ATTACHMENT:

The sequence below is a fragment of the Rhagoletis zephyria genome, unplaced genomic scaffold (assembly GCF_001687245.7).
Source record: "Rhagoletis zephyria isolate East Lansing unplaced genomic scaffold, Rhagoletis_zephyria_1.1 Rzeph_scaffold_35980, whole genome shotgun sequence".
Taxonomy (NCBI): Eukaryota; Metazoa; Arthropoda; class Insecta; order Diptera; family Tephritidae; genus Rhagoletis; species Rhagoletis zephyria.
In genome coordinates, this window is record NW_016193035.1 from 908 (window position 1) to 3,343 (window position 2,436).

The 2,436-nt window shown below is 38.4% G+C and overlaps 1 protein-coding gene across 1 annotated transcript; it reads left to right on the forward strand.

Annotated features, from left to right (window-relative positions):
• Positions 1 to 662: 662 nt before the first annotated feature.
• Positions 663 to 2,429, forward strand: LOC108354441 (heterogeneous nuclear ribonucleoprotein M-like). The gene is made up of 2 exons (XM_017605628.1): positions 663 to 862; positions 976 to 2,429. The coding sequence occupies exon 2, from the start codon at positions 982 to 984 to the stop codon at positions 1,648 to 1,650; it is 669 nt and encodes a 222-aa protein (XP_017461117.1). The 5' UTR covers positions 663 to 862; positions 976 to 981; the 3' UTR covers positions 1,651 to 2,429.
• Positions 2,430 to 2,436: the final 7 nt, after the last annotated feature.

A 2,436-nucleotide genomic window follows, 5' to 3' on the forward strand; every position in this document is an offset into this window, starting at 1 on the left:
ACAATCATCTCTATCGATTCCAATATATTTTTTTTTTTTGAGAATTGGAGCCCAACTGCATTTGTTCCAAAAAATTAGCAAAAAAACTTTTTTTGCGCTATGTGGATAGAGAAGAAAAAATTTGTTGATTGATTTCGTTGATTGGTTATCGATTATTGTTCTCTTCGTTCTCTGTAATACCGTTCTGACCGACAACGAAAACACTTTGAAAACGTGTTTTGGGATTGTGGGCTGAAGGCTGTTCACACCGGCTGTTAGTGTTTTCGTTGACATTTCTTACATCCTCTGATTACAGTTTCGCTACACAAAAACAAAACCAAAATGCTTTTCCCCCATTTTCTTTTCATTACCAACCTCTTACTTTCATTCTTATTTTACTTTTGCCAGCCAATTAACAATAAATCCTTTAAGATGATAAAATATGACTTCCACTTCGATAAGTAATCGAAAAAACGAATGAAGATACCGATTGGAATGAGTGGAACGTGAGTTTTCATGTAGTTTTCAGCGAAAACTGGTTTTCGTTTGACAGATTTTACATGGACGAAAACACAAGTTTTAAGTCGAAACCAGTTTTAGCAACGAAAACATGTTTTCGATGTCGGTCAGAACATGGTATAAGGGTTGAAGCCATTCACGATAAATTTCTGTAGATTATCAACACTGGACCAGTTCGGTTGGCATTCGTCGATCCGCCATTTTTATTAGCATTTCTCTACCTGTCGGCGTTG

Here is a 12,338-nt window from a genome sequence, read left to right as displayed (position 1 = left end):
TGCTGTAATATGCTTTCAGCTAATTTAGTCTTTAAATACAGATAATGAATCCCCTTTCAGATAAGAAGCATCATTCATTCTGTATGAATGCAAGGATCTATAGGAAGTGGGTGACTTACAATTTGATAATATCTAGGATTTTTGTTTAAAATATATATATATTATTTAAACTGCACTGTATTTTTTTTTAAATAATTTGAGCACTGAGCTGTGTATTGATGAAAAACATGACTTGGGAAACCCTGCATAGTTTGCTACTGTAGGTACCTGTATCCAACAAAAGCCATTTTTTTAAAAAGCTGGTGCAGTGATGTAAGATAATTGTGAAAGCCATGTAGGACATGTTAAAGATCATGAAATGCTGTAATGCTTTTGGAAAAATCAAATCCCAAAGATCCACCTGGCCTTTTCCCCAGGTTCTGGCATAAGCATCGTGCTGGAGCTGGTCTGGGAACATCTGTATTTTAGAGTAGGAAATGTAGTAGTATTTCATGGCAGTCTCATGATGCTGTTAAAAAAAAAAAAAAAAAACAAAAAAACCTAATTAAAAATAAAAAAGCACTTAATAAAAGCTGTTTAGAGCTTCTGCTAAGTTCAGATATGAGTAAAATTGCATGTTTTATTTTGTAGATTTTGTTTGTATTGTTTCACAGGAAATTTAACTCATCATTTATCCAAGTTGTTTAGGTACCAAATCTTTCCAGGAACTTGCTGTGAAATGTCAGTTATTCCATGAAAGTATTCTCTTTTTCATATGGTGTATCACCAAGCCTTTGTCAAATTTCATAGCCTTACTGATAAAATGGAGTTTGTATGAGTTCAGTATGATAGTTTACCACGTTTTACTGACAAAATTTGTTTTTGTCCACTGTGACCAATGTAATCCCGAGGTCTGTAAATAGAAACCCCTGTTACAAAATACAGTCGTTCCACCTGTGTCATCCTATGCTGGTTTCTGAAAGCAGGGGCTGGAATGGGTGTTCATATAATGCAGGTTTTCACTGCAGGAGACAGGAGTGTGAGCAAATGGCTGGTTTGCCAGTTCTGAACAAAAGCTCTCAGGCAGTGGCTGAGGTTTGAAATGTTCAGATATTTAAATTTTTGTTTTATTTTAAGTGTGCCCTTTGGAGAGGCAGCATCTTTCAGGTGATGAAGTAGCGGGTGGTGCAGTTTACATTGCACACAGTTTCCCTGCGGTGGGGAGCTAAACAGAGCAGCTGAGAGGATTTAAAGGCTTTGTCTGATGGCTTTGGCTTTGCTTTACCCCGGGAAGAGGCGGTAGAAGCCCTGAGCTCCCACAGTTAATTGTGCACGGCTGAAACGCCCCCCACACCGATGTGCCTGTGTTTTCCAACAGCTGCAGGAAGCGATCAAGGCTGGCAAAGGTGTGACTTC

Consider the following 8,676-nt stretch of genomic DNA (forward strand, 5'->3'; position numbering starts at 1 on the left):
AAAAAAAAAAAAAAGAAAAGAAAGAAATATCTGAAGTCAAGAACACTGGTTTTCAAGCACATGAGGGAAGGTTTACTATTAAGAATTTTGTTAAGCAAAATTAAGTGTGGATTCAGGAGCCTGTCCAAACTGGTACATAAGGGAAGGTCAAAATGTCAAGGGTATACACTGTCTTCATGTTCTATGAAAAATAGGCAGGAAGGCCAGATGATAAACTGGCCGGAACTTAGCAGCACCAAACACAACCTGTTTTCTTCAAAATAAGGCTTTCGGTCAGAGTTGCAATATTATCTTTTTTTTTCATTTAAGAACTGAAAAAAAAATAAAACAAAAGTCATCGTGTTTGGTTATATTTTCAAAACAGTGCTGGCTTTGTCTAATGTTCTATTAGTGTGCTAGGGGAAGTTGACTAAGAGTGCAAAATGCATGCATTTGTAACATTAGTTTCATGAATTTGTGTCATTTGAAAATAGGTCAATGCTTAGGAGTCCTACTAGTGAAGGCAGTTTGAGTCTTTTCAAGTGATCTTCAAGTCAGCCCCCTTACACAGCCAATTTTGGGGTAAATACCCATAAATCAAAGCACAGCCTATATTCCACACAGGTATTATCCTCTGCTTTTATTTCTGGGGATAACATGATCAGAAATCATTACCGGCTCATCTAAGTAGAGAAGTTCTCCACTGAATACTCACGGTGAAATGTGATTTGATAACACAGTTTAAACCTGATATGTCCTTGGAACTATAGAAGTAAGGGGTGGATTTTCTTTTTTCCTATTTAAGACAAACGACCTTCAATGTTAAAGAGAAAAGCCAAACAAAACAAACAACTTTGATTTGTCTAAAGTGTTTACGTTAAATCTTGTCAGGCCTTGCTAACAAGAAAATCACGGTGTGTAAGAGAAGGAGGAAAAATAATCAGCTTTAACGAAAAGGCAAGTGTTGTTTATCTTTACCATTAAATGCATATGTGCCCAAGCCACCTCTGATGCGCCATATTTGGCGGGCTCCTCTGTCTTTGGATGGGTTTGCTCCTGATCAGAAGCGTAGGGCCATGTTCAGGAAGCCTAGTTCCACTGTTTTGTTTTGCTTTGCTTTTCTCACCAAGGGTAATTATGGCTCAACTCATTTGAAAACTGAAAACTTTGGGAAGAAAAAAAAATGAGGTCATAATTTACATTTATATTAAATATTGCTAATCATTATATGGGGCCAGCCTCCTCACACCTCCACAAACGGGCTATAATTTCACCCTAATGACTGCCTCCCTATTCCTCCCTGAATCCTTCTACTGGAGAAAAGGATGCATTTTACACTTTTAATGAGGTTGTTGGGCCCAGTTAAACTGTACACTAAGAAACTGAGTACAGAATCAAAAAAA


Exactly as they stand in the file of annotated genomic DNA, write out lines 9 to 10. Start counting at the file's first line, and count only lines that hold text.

• Positions 2,430 to 2,436: the final 7 nt, after the last annotated feature.

A 2,436-nucleotide genomic window follows, 5' to 3' on the forward strand; every position in this document is an offset into this window, starting at 1 on the left: